See What HealthDay Can Do For You
Contact Us

Experimental Diaries Give Insight Into Well-Being

Find that daily activites strongly affect quality of life

THURSDAY, Dec. 2, 2004 (HealthDayNews) -- Measuring the well-being of a nation isn't as simple as figuring out a country's gross domestic product. But a team of economists and psychologists has developed a new method that they believe can capture the effects that life experiences have on quality of life.

Called the Day Reconstruction Method (DRM), this tool measures what people do with their time and how those activities make people feel.

"This is an alternative to measuring how people are doing. There are lots of people characterizing well-being by asking global questions, and we're concerned that lots of other factors are coming into play," said one of the study's authors, Arthur Stone, professor and vice chairman of psychiatry at Stony Brook University in Stony Brook, N.Y.

For example, Stone pointed out that most people respond positively to a question such as "Do you enjoy your children?" But when asked a more specific question about "taking care" of their children, which implies more of the mundane work involved in child-rearing, people rank it as one of the least desirable activities, just above housework and working, he said.

Results of the study appear in the Dec. 3 issue of Science.

People using DRM are asked to write down what happened during the previous day. They are told to include in their descriptions who they were with, where they were, what they were doing, and how the experience made them feel.

Stone said it takes about 45 minutes to get all this information down, but he thinks the result is "similar to what you get from a day's worth of real-time monitoring." And, he added, "This provides a way of getting this information from lots of people."

Currently, getting such information from a lot of people would be quite costly. The common measure used to capture such information is an experience sample, which prompts people randomly throughout the day to stop what they're doing, write it down, and describe how they're feeling at that very moment. This method is very labor-intensive and costly.

Stone and his colleagues asked 909 women to use DRM for a day. The average age of the women was 38, and their average income was nearly $55,000. Forty-nine percent were white, 24 percent were black, and 22 percent were Hispanic.

The activities enjoyed the most were relaxing with friends, having lunch with co-workers, watching TV alone, shopping with a spouse, and cooking alone. Being with their boss and commuting alone were the activities they enjoyed the least.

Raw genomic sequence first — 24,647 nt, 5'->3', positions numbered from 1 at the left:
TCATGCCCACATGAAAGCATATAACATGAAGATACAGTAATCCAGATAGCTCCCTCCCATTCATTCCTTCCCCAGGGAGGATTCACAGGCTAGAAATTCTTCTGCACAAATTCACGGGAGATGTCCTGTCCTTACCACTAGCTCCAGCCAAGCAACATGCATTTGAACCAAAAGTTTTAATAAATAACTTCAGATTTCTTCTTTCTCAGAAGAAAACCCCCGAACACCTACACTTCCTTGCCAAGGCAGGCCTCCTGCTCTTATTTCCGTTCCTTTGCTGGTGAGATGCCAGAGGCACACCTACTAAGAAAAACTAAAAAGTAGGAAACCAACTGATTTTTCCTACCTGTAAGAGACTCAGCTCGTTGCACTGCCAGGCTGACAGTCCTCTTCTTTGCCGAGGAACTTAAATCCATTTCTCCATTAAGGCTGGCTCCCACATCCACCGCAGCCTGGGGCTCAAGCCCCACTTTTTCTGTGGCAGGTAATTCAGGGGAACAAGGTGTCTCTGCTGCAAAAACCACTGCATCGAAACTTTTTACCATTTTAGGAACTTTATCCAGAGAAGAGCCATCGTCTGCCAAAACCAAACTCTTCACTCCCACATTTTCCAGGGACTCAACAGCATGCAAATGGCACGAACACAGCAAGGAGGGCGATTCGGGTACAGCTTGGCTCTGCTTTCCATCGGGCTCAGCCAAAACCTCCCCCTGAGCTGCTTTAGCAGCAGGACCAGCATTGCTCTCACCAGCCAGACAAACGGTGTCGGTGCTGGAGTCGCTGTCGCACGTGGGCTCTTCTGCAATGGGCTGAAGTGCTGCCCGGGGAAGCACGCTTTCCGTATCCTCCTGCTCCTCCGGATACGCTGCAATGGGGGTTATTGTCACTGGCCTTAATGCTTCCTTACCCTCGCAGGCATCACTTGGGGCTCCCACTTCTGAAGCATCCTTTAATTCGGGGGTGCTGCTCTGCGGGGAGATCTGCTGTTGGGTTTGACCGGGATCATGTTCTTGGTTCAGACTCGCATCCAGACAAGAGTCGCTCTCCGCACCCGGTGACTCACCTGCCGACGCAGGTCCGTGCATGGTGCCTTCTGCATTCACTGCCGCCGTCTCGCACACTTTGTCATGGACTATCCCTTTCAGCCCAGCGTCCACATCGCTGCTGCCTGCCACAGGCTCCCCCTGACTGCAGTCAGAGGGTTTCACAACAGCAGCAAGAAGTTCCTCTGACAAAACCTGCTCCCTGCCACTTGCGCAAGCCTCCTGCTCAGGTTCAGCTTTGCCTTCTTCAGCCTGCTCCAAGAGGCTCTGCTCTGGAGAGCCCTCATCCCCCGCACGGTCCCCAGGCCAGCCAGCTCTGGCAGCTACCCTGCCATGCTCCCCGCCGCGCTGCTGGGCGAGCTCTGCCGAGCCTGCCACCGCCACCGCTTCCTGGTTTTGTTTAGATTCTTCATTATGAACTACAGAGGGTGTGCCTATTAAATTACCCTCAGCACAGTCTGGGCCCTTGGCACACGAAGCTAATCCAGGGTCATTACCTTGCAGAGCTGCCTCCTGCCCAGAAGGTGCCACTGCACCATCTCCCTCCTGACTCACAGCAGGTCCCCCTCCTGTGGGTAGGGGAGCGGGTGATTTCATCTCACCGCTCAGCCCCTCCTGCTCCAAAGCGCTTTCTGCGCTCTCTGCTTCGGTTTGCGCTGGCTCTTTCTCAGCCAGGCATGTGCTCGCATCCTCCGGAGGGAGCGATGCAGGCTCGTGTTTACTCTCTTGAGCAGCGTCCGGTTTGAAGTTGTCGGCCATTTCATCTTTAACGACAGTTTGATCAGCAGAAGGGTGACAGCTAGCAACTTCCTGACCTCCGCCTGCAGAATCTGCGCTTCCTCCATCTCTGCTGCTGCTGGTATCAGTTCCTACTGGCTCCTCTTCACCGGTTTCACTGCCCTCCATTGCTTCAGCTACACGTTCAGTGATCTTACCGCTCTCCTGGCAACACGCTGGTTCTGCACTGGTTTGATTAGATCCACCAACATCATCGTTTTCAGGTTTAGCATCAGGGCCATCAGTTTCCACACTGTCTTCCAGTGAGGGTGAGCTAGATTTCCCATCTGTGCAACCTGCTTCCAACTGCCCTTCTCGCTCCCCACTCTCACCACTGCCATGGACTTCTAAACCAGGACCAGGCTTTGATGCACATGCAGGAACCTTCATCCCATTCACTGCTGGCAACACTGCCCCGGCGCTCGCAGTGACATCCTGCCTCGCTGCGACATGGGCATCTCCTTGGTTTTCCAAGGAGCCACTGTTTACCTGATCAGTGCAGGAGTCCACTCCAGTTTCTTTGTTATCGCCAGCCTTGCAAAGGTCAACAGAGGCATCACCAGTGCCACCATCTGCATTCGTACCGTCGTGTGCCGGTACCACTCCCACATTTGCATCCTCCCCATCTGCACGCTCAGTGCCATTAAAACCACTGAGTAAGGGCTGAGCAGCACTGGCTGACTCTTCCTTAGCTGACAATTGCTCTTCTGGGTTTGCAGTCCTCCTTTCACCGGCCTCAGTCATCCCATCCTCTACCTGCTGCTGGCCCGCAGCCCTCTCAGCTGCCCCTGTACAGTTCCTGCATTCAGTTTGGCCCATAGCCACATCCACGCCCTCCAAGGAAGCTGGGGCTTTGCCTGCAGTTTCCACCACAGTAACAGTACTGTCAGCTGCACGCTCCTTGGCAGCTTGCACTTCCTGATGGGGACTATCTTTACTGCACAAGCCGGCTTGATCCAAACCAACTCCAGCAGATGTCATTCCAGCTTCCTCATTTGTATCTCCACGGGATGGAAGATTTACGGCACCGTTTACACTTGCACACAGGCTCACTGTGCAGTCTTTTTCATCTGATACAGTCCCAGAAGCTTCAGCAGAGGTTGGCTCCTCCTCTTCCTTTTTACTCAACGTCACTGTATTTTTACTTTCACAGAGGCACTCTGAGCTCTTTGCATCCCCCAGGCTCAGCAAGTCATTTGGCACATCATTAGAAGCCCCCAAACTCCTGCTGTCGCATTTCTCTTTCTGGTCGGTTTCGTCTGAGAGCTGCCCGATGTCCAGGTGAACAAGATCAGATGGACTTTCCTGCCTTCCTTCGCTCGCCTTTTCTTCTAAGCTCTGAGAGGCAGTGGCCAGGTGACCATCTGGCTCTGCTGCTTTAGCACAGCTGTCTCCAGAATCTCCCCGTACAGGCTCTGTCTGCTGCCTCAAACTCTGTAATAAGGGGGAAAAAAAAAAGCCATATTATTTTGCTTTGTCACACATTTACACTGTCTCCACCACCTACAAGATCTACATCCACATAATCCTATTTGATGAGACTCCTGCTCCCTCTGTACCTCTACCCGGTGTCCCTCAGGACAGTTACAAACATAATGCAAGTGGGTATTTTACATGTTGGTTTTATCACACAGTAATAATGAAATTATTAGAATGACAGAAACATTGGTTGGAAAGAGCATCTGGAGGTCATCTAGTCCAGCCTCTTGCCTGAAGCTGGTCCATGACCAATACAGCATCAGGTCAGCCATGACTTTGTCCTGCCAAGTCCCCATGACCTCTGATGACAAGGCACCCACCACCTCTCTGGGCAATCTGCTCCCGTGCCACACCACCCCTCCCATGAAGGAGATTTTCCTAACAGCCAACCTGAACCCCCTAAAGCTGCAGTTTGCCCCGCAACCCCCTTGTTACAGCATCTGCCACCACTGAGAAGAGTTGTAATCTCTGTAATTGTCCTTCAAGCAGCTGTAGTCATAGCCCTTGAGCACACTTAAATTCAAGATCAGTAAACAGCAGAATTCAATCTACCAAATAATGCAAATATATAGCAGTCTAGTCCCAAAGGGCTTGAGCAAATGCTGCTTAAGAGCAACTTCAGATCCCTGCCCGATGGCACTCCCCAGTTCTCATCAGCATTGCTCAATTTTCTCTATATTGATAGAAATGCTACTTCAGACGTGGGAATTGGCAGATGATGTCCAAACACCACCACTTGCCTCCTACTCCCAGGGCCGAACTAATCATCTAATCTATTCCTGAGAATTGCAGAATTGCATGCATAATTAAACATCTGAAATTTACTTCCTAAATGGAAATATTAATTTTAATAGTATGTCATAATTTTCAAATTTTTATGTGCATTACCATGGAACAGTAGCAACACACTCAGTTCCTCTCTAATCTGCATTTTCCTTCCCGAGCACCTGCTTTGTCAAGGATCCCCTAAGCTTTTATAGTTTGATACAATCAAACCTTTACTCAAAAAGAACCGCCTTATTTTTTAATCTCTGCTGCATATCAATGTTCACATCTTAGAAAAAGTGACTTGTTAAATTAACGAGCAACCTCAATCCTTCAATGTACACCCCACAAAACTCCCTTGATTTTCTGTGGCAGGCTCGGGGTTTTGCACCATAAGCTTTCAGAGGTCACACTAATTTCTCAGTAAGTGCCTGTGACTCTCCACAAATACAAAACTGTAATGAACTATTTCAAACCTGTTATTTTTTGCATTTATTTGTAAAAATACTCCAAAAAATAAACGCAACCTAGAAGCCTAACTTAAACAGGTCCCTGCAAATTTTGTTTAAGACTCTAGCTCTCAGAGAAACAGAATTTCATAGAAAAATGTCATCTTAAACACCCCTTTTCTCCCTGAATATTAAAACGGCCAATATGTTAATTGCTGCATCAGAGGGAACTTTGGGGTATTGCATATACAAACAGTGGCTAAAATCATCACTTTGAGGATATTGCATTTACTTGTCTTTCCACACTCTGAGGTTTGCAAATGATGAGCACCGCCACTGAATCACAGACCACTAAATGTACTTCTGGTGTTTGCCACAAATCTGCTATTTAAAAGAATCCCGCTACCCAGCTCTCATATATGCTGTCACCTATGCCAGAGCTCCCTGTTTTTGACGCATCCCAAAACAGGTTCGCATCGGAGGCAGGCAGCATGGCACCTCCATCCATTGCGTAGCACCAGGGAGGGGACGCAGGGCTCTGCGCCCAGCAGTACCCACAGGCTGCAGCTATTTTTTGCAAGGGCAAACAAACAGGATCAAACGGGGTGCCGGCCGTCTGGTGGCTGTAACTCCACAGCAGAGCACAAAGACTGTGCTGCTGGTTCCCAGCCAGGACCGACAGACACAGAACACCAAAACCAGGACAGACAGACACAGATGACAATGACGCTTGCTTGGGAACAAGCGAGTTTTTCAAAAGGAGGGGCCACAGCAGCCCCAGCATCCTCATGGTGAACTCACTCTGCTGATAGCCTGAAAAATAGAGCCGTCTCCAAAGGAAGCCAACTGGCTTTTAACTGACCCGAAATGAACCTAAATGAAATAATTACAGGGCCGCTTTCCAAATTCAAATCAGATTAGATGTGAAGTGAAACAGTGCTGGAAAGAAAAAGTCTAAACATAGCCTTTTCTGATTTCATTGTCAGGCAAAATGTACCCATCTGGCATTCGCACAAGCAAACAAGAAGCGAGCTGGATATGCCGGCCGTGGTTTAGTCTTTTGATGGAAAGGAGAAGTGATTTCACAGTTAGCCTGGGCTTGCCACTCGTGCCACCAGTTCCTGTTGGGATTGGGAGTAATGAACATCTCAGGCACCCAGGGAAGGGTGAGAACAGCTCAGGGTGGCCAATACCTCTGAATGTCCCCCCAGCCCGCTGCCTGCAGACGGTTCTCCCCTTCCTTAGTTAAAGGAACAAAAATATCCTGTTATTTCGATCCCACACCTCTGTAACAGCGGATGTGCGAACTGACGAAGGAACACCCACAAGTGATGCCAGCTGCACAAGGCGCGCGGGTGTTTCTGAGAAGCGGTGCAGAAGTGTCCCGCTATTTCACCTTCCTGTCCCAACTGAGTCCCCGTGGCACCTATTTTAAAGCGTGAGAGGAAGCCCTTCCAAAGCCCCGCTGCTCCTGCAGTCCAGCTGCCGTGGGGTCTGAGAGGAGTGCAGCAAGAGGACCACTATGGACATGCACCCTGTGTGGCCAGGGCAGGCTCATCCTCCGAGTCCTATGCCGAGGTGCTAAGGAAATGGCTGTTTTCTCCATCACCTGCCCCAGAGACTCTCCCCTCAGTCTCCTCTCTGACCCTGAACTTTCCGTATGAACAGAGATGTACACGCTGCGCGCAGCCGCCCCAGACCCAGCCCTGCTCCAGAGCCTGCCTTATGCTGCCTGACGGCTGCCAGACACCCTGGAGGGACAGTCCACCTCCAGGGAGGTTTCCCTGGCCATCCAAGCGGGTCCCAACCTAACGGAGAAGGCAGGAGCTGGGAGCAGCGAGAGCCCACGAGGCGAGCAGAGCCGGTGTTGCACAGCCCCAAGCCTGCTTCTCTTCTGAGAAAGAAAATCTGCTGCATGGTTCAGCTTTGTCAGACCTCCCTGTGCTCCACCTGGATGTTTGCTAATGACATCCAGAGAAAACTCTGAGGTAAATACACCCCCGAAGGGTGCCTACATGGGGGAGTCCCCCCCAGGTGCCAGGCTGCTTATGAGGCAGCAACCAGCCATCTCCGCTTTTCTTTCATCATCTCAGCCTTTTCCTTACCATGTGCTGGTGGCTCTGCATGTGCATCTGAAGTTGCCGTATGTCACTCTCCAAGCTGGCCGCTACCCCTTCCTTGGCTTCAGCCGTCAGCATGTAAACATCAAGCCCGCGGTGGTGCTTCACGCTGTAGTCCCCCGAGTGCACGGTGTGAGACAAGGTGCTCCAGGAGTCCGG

The researchers also looked at the effect that activities could have on overall well-being. They found that getting enough sleep had a direct impact on quality of life. Time pressure at work could also reduce overall well-being, the study found.

Finally, the researchers compared their results to previous results from experience sampling. They found that patterns throughout the day were similar using DRM and experience sampling. For example, women reported being tired at roughly the same points in the day using both methods.

"One day can be variable," said Stone, "[but we'll] do this with large numbers of people, and that's where a lot of the power comes from."

One use for this information could be to create a National Well-Being Account, according to the authors.

"Currently, our main measure of national well-being is national income. This is clearly an incomplete measure," said another study author, Alan Krueger, a professor of economics and public affairs at Princeton University.

"To provide a more comprehensive picture of well-being, we have been trying to develop National Well-Being Accounts, in which individuals provide self-evaluations of how they experience their daily lives. We can then see how changes in the way people allocate their time affects their well-being," said Krueger, who added that the information could also be used to compare groups of people.

Stone, however, pointed out that this research is just the first step, and more needs to be done.

"This is an interesting idea, but it seems that it's a relatively preliminary use of the measure," said Dr. Marc Galanter, a professor of psychiatry at New York University School of Medicine and author of the forthcoming book, Spirituality and the Healthy Mind: Science, Therapy and the Need for Personal Meaning.

What's most important about the study, he said, is that it points out "that there are different ways of looking at well-being, and how people feel about their lives is as important as some economic measures that are generally used."

More information

For information on maintaining good mental health, visit the American Academy of Family Physicians.

SOURCES: Arthur Stone, Ph.D., professor and vice chair of psychiatry, Stony Brook University, Stony Brook, N.Y.; Alan Krueger, Ph.D., professor of economics and public affairs, Princeton University, Princeton, N.J.; Marc Galanter, M.D., professor of psychiatry and director, division of alcoholism and drug abuse, New York University School of Medicine, and author, Spirituality and the Healthy Mind: Science, Therapy and the Need for Personal Meaning, July 2005; Dec. 3, 2004 Science
Consumer News
undefined
undefinedundefined